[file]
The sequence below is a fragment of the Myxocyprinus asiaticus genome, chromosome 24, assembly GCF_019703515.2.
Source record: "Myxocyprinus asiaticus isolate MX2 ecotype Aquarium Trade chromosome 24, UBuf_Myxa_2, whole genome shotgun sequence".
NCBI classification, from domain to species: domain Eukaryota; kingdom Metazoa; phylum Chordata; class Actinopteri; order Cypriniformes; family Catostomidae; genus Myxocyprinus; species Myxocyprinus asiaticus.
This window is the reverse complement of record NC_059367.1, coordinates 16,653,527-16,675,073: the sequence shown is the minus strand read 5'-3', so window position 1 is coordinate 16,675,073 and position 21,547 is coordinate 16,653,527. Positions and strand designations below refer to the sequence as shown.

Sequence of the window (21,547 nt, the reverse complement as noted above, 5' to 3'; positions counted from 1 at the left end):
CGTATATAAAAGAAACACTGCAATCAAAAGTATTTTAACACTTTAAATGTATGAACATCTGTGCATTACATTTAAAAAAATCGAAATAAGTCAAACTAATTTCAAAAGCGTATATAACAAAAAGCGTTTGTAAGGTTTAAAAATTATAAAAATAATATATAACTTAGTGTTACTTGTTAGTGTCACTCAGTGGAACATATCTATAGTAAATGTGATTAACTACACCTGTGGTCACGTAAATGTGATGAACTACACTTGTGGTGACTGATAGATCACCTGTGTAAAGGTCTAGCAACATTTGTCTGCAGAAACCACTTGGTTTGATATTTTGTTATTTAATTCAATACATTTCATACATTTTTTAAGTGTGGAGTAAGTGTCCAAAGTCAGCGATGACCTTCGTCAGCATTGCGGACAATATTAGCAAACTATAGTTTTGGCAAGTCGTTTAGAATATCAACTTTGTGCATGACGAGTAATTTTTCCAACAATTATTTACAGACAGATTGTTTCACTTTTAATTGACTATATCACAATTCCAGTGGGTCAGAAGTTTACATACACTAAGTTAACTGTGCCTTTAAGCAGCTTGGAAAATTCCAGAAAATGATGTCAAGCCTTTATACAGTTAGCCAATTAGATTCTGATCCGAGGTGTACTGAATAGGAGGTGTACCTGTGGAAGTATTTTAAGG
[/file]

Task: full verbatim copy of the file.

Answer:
The sequence below is a fragment of the Myxocyprinus asiaticus genome, chromosome 24, assembly GCF_019703515.2.
Source record: "Myxocyprinus asiaticus isolate MX2 ecotype Aquarium Trade chromosome 24, UBuf_Myxa_2, whole genome shotgun sequence".
NCBI classification, from domain to species: domain Eukaryota; kingdom Metazoa; phylum Chordata; class Actinopteri; order Cypriniformes; family Catostomidae; genus Myxocyprinus; species Myxocyprinus asiaticus.
This window is the reverse complement of record NC_059367.1, coordinates 16,653,527-16,675,073: the sequence shown is the minus strand read 5'-3', so window position 1 is coordinate 16,675,073 and position 21,547 is coordinate 16,653,527. Positions and strand designations below refer to the sequence as shown.

Sequence of the window (21,547 nt, the reverse complement as noted above, 5' to 3'; positions counted from 1 at the left end):
CGTATATAAAAGAAACACTGCAATCAAAAGTATTTTAACACTTTAAATGTATGAACATCTGTGCATTACATTTAAAAAAATCGAAATAAGTCAAACTAATTTCAAAAGCGTATATAACAAAAAGCGTTTGTAAGGTTTAAAAATTATAAAAATAATATATAACTTAGTGTTACTTGTTAGTGTCACTCAGTGGAACATATCTATAGTAAATGTGATTAACTACACCTGTGGTCACGTAAATGTGATGAACTACACTTGTGGTGACTGATAGATCACCTGTGTAAAGGTCTAGCAACATTTGTCTGCAGAAACCACTTGGTTTGATATTTTGTTATTTAATTCAATACATTTCATACATTTTTTAAGTGTGGAGTAAGTGTCCAAAGTCAGCGATGACCTTCGTCAGCATTGCGGACAATATTAGCAAACTATAGTTTTGGCAAGTCGTTTAGAATATCAACTTTGTGCATGACGAGTAATTTTTCCAACAATTATTTACAGACAGATTGTTTCACTTTTAATTGACTATATCACAATTCCAGTGGGTCAGAAGTTTACATACACTAAGTTAACTGTGCCTTTAAGCAGCTTGGAAAATTCCAGAAAATGATGTCAAGCCTTTATACAGTTAGCCAATTAGATTCTGATCCGAGGTGTACTGAATAGGAGGTGTACCTGTGGAAGTATTTTAAGG